I'm replacing foundation plates and rim joists on the house. The dry rot is
so bad that I can use my bench brush to sweep out the lumber.
I need to replace about 40 lineal feet. I'm jacking up the house (about an
inch) from the outside (siding already removed), pulling out the rotten
material and replacing it with pressure treated 2x6 lumber. I cannot
install foundation bolts on the plates, nor were there any in the first
Seems like my only choice would be to get some earthquake straps, drill and
bolt the straps vertically to connect the foundation and one of the studs.
Repeat every 4 feet.
BTW, this is not high earthquake country.
Anybody have a better idea.
Of course I cannot drill vertical holes in the old foundation. 3" of
clearance is not enough for an angle drill or a 8" bolt. As I have
suggested, I can, on the outside, drill horizontal bolts into the foundation
and using a strong-tie bolt to the stud above. Repeat every 4 feet.
epoxy-lagged into the block or poured wall, capturing the new sill plates,
with maybe a lag screw into the sill plate if the L-plate is wide enough.
With plates in opposing directions on either side of house, that should keep
it from doing a Dorothy in a windstorm, which is what the bolts are for,
unless you live in earthquake country.
On the first page of the google results it gives this:
Down near the bottom of that page is a section called "Bolting Homes
With Low-Clearance". Might be useful to you.
Having the house bolted to the foundation is not just for earthquakes,
but also for any high-wind situation -- does your area have
hurricanes, tornadoes, or severe thunderstorms? I have seen slides of
a house shifted off its foundation by winds of no more than 65 mph.
For that matter, it might help in other situations too, like if a car
hits the house. I would favor bolts epoxied in. You might be able to
rent an angle drill to drill downwards through the sill plate into the
foundation to install them.
ahead of the kid assigned shit duties like that, and the floor gets decked
over before anyone notices, it tends to fall through the cracks. And if the
J-bolts are rusty, crusted with concrete, or at a bad angle, or too short,
and the kid isn't a go-getter....
(My old man was the GC or strawboss, so I pulled a lot of punch list duty as
a kid. Putting those washers and nuts on from below, and getting a socket
wrench on them, was often a lot of fun, especially in crawlspaces.)
anything securing the sill plates to the blocks. It does not seem to be a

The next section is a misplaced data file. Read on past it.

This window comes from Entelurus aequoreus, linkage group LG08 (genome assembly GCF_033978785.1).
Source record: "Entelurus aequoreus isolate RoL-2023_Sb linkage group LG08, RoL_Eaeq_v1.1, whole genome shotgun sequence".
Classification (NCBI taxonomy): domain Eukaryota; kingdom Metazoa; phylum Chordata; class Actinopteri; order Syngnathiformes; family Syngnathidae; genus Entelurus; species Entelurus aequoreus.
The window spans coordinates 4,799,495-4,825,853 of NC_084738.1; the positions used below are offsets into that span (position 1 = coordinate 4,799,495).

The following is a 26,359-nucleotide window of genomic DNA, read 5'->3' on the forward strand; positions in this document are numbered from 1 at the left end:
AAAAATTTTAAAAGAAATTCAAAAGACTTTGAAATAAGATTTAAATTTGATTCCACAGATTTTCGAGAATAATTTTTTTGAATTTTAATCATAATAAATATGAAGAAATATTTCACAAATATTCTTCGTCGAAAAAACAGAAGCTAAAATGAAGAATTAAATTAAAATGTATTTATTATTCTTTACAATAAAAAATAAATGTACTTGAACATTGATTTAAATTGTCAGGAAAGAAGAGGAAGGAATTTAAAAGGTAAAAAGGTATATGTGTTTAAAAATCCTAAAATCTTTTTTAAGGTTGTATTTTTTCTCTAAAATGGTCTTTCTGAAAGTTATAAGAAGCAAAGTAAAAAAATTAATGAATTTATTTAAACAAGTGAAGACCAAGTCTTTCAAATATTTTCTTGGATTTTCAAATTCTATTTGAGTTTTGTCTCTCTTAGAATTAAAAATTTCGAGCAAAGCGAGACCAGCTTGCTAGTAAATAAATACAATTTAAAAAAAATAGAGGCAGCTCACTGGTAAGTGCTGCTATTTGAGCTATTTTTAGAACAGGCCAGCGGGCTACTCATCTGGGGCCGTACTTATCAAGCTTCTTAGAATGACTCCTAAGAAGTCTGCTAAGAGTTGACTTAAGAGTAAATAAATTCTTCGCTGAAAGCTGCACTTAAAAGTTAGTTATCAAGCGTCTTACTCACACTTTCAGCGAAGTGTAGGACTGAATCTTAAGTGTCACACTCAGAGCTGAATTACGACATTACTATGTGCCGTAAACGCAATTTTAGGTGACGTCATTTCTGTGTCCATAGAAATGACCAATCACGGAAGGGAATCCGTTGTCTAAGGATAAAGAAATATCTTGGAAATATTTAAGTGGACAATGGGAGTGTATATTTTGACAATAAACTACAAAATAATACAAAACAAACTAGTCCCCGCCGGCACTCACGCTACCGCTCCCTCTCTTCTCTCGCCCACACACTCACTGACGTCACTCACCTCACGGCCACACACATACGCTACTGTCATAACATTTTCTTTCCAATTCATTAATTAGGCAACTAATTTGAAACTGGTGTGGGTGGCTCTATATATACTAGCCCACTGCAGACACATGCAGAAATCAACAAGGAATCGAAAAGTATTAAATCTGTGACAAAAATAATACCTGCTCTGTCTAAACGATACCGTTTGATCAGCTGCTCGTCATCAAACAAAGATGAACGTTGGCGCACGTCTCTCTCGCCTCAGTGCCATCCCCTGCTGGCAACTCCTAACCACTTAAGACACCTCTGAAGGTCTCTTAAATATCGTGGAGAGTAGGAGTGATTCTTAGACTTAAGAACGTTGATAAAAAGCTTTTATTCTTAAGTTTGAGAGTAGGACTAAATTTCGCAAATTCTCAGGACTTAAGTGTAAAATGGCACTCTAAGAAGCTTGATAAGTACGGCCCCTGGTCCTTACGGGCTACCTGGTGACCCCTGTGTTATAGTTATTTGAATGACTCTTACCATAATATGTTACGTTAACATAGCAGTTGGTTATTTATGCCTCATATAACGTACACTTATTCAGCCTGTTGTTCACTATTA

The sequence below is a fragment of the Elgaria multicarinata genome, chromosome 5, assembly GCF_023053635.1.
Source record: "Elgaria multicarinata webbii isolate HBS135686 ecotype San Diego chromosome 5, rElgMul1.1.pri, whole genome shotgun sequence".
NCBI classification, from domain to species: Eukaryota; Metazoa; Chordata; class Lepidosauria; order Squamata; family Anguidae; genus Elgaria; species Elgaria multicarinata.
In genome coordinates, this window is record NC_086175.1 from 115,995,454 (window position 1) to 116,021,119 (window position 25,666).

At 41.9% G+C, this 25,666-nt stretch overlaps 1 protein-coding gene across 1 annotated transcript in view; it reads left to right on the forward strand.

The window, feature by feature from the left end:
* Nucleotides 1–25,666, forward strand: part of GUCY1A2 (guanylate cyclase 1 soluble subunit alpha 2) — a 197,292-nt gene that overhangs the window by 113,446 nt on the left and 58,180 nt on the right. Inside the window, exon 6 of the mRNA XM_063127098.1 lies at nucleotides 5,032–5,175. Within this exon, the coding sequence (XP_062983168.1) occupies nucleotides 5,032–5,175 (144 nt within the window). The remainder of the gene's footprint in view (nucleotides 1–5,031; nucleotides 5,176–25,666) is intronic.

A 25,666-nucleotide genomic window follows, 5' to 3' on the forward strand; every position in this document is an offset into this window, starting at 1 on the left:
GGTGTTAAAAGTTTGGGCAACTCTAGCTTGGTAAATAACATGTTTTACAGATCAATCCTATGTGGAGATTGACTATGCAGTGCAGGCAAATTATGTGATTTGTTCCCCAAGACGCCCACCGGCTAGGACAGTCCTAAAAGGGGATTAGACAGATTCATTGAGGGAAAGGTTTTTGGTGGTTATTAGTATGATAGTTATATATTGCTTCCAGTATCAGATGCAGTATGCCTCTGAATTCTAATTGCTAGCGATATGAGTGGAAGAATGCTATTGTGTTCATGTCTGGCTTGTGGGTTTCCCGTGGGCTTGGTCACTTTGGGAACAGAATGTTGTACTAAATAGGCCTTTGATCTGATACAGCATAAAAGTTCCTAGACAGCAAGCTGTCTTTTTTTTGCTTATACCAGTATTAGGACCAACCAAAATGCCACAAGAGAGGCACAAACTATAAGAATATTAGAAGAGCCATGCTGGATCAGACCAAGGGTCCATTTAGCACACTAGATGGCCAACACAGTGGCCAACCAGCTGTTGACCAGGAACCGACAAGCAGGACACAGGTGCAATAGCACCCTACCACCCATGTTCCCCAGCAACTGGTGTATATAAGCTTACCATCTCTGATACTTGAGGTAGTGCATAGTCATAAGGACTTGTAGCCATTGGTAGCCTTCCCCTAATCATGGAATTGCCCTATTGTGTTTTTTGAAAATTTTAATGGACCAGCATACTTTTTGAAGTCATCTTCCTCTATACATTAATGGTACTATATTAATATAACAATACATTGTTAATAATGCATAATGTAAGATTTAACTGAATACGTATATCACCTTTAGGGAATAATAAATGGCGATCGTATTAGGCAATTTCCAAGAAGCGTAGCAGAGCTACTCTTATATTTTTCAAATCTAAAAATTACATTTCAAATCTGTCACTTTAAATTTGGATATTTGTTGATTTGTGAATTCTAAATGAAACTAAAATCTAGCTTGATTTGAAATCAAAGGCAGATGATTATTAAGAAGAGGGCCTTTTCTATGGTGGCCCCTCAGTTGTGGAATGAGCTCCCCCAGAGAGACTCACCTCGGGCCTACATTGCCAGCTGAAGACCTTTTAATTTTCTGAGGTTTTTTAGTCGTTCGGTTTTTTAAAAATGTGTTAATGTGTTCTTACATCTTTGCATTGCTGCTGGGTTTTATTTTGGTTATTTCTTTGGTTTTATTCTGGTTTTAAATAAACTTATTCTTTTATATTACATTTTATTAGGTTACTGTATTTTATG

problem and I am not sure that the blocks would help much in an uplift
anyhow. Houses have been built for centuries just sitting on rock piles or
However, I agree that having it bolted down strongly is a good idea. I am
not sure that just bolting the sill plates makes it a strong connection
between the ground and the rest of the house. It would depend a lot on the
type of foundation wall and on the strength of the framing connections.
straps/earthquake straps would have rated a 'Huh?' As a kid, a pack of
tornadoes came through a Real Cheap cookie cutter subdivision my father was
strawboss on (after his own high-end custom home company went belly up, it
was the only work he could get, much to his embarrasment.) I worked one
spring vaction on the cleanup of that subdivision, which was luckily mostly
still vacant. Several of the houses were sucked up off the foundations, and
the sill plates did stay attached to the joists. The J-bolts were still
sticking out of the concrete block, no nuts to be seen. If The J-bolt is in
a filled block cavity, and if the block foundation has the proper tie metal
every third course, and a rebar in filled holes every X feet, it is pretty
solid. A monolithic pour reinforced foundation would be much stronger,
If I ever had the money to build a house, yes I would strap foundation to
floor system, floor to studs, walls to rafters, etc. Pretty much what the
California,Florida, and similar region codes require. May only need it once
every hundred years when Mother Nature gets cranky, but it is so cheap and
easy to add during construction, it is real cheap insurance. Retrofit, of
course, is a much more expensive PITA.
I take it from this that the floor system bears directly on the mud
sills, and that is why you have can not install retrofit bolts from
above? If so, then as another poster suggested, take a look at the
Simpson products on this page:
In particular, consider using the FAP product if the edge of the
mudsill lines up exactly with the end of the foundation, or the UFP
product if it does not. Note that typically these would be used on
the inside edge of the foundation, not the outside edge. Be sure to
use corrosion resistant fasteners and hardware (hdg or stainless) for
anything contacting treated wood or concrete.
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